Leavenworth County commissioners discussed possible new animal control policies for the county during a work session Wednesday afternoon. But they reached a consensus to make no changes at this time.

Commissioners met with Sheriff Andy Dedeke and other representatives of the Leavenworth County Sheriff’s Office during the meeting. The Sheriff’s Office has a part-time animal control officer.

County Administrator Mark Loughry noted that a few months ago commissioners discussed the fact there is no requirement for pets in unincorporated areas of the county to be vaccinated for rabies.

Loughry said some of the neighboring counties do have rabies vaccination requirements.

Loughry said there is not a significant number of rabies cases. He said this probably is because people do a good job of vaccinating animals.

During the last five years, there were 36 cases of rabies in dogs and cats in Kansas. None of these cases were reported in Leavenworth County, he said.

“It’s not a big deal right now,” Loughry said.

But he said it would not be a big deal to require pets to be vaccinated.

“Rabies is not a huge threat in Leavenworth County,” said Crystal Swann Blackdeer, executive director of the Leavenworth County Humane Society.

Blackdeer, who attended Wednesday’s work session, said she wanted to discuss field services for animal control.

Blackdeer said people expect someone will be able to pick up stray animals in the county.

Commissioner Vicky Kaaz questioned how a person would know whether an animal is a stray and “not on a walkabout.”

Blackdeer argued that if an animal shows up at a house without any identification of its owner and the resident has never seen the animal in the neighborhood, it can be considered a stray.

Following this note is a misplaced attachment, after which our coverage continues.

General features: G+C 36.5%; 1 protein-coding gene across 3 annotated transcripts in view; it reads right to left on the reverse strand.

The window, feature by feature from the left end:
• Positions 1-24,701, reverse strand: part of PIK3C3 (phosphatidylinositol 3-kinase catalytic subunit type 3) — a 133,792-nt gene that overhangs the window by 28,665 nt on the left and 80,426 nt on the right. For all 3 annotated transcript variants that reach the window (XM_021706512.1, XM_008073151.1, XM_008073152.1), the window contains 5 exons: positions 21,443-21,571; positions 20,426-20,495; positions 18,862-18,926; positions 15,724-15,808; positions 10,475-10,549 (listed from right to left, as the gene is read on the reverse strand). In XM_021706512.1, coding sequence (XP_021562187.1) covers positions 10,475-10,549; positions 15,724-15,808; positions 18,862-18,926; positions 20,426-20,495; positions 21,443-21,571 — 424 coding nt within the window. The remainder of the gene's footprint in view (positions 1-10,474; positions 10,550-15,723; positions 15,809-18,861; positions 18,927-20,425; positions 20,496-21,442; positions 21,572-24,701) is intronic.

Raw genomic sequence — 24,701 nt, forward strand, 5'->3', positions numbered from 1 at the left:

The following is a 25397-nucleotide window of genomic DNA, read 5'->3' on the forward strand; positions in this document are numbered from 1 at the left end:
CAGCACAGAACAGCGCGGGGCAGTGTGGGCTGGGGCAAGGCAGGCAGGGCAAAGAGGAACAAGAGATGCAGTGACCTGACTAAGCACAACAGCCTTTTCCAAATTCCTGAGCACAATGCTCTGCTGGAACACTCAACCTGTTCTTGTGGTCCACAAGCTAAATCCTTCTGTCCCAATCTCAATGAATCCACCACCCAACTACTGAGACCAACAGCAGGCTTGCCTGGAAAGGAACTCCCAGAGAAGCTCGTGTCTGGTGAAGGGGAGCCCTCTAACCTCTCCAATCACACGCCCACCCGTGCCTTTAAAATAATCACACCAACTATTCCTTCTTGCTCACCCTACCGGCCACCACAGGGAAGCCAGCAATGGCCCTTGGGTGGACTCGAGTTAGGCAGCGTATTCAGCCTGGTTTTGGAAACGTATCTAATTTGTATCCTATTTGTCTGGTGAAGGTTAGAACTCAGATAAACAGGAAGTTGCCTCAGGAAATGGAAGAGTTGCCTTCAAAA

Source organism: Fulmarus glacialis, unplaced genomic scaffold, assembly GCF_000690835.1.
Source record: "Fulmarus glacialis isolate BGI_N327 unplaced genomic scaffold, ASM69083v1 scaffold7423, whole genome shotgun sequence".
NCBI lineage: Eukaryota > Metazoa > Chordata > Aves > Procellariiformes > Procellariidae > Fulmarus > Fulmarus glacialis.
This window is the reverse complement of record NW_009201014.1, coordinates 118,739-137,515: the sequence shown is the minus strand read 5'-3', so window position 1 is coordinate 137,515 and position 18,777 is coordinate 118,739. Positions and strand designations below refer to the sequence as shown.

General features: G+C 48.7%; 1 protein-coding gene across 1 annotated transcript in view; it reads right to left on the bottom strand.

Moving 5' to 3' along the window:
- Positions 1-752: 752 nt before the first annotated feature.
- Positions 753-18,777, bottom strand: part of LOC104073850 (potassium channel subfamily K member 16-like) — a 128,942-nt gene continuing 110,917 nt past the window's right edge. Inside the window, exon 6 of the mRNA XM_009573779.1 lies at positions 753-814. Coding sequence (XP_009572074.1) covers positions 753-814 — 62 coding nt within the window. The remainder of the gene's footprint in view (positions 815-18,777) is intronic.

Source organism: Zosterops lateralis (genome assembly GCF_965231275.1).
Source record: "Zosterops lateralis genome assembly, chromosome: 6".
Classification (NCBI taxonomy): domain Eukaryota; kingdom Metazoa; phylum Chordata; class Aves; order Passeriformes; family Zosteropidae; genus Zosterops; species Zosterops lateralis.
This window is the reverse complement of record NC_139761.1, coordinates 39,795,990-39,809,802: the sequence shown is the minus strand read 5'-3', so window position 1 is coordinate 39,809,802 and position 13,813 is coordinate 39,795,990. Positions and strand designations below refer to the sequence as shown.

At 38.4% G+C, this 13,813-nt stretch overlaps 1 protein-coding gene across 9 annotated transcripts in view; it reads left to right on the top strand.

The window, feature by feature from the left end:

She argued county officials should be concerned about issues that could arise from stray animals.

“It’s a very difficult thing to enforce,” Commissioner Chad Schimke said.

Blackdeer said she views the issue as “kind of a good neighbor policy.”

Commissioner Mike Stieben said a lot of people let their animals roam in the county.

Dedeke said his office’s animal control officer will try to determine where an animal belongs. He said if an animal is from a particular area, neighbors typically will know who the owner is.

Loughry said the Sheriff’s Office already has a process in place to deal with that issue.

Dedeke said the animal control officer has had 87 calls since April of last year.

Undersheriff Jim Sherley said sometimes people will report an issue concerning an animal to an outside agency such as the Leavenworth County Humane Society.

He said the information is passed on to the Sheriff’s Office. But he said the response could be expedited if people report these matters directly to the Sheriff’s Office.

“We deal with that in regards to animal calls,” he said.

Commissioners eventually reached a consensus to leave things as they are.

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